Sometimes the best you can do for a friend or a child is to hold the line relative to destructive thoughts, attitudes, or actions. As much as you would like to think or act for them, you cannot. Even children, whose capacity for rational or complex thought has not yet matured, can be expected and encouraged to think for themselves. In fact, this is in many ways what childhood is all about: learning to think.
Holding the line is only effective if the line is held high, but within reach of the other end of the line. Setting expectations too high is insensitive at best and becomes downright cruel when taken too far. On the other end of the spectrum, setting them too low may initially seem more comfortable because of the lack of pressure or tension between the two parties at each end of the line, but the end result of such an approach is the tension which always attends a failure to thrive.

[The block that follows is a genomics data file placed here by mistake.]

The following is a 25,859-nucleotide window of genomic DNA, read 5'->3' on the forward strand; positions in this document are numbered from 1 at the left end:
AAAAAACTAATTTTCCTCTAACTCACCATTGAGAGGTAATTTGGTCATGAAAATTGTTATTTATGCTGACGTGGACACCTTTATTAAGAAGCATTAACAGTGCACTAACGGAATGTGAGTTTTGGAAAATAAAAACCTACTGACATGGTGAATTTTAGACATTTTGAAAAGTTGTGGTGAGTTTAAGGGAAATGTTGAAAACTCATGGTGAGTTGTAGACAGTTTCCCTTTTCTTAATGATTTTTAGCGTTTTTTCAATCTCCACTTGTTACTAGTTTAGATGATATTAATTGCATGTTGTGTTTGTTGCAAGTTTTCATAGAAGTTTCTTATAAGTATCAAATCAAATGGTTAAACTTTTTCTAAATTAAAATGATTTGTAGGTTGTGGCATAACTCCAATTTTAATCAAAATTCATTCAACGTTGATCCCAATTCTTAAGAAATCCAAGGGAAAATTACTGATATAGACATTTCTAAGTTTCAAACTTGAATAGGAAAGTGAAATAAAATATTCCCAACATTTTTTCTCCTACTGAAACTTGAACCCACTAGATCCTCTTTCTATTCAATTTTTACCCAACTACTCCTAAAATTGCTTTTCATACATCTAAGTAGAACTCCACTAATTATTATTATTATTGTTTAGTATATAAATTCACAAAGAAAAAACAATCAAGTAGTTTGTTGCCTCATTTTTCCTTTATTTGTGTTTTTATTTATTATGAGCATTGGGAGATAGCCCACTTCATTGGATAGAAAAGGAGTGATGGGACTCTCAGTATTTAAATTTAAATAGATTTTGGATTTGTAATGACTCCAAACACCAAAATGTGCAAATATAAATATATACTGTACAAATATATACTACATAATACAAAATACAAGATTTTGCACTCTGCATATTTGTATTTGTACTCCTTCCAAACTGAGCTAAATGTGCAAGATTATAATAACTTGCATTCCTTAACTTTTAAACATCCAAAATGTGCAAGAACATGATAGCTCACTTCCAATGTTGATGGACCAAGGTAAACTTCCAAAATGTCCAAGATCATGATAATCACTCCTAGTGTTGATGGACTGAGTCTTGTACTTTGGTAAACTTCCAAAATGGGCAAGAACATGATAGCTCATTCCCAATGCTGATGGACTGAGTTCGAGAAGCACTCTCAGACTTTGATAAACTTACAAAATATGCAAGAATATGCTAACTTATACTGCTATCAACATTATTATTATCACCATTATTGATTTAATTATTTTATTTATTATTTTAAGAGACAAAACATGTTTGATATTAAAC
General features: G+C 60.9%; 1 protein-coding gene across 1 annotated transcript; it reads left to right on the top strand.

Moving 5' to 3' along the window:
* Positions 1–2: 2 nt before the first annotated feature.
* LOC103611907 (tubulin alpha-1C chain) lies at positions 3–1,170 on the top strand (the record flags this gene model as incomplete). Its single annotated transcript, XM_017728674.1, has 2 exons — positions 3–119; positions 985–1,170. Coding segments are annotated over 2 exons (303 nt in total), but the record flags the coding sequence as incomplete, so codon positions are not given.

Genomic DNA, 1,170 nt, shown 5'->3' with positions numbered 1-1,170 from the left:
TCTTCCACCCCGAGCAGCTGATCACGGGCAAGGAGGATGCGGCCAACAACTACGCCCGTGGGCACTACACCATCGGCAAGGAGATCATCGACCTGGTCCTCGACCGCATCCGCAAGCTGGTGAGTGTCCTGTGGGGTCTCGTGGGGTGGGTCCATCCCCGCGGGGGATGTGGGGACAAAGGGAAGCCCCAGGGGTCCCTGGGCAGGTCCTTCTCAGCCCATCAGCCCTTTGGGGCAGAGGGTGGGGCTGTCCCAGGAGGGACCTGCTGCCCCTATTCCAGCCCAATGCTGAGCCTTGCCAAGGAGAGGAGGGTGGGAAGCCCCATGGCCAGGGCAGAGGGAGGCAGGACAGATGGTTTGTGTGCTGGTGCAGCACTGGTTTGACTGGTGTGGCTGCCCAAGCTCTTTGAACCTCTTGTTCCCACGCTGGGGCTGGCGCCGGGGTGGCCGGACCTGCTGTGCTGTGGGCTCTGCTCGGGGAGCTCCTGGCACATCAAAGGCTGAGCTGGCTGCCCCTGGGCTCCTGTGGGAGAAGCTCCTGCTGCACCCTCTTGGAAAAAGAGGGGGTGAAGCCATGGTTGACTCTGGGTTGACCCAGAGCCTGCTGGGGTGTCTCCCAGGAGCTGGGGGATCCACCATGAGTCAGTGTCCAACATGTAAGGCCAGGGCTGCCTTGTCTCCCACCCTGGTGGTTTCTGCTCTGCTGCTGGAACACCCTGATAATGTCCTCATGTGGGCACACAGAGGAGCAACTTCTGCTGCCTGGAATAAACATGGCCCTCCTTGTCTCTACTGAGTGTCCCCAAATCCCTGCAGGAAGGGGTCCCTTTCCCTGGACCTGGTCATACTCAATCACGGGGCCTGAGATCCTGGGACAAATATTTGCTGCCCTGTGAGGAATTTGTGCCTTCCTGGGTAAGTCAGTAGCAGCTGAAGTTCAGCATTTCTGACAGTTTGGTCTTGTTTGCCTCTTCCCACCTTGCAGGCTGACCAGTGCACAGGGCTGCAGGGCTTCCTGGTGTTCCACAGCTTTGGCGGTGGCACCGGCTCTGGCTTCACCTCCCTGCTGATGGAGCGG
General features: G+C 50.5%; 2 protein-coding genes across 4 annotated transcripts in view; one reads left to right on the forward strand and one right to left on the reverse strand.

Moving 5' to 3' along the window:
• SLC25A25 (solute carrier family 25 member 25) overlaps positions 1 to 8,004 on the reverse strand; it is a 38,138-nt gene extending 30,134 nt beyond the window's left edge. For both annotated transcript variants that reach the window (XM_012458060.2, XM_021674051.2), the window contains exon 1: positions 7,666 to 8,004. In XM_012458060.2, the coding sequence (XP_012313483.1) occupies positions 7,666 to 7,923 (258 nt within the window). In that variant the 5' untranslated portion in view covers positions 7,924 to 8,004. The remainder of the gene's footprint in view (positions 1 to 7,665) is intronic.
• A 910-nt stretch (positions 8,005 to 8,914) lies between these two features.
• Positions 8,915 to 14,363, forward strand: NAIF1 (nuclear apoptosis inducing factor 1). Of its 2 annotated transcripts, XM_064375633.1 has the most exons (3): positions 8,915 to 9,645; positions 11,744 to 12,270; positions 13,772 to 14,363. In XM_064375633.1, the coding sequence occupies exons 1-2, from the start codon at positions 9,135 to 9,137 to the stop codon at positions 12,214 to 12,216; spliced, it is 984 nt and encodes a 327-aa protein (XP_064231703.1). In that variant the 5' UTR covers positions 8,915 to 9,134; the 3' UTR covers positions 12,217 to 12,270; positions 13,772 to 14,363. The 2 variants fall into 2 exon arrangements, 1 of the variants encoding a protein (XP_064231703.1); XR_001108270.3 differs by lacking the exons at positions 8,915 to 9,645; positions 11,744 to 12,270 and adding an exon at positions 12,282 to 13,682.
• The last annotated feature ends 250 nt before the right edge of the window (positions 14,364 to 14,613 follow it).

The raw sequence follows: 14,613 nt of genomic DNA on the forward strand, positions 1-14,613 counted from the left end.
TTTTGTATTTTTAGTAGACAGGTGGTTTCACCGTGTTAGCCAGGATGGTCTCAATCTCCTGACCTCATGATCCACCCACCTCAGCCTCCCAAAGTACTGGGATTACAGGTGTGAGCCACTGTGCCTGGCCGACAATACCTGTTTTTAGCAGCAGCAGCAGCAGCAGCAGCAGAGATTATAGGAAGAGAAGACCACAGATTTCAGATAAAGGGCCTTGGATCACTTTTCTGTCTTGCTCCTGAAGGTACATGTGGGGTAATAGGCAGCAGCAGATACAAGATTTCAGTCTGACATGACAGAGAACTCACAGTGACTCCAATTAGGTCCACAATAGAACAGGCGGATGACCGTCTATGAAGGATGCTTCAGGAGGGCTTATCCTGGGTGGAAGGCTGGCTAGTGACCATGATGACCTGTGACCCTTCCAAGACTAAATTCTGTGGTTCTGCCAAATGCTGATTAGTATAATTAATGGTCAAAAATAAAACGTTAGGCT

When you hold the line for another you will have to meet the tendency in yourself to react to the pressure that will naturally build around the point of immaturity or dishonesty at issue. You will also – and this is a big one for both friends and parents – need to be careful not to give in to sympathy for the discomfort that the other must go through as he meets and overcomes the limitation in himself. When the line is drawn, it must be held.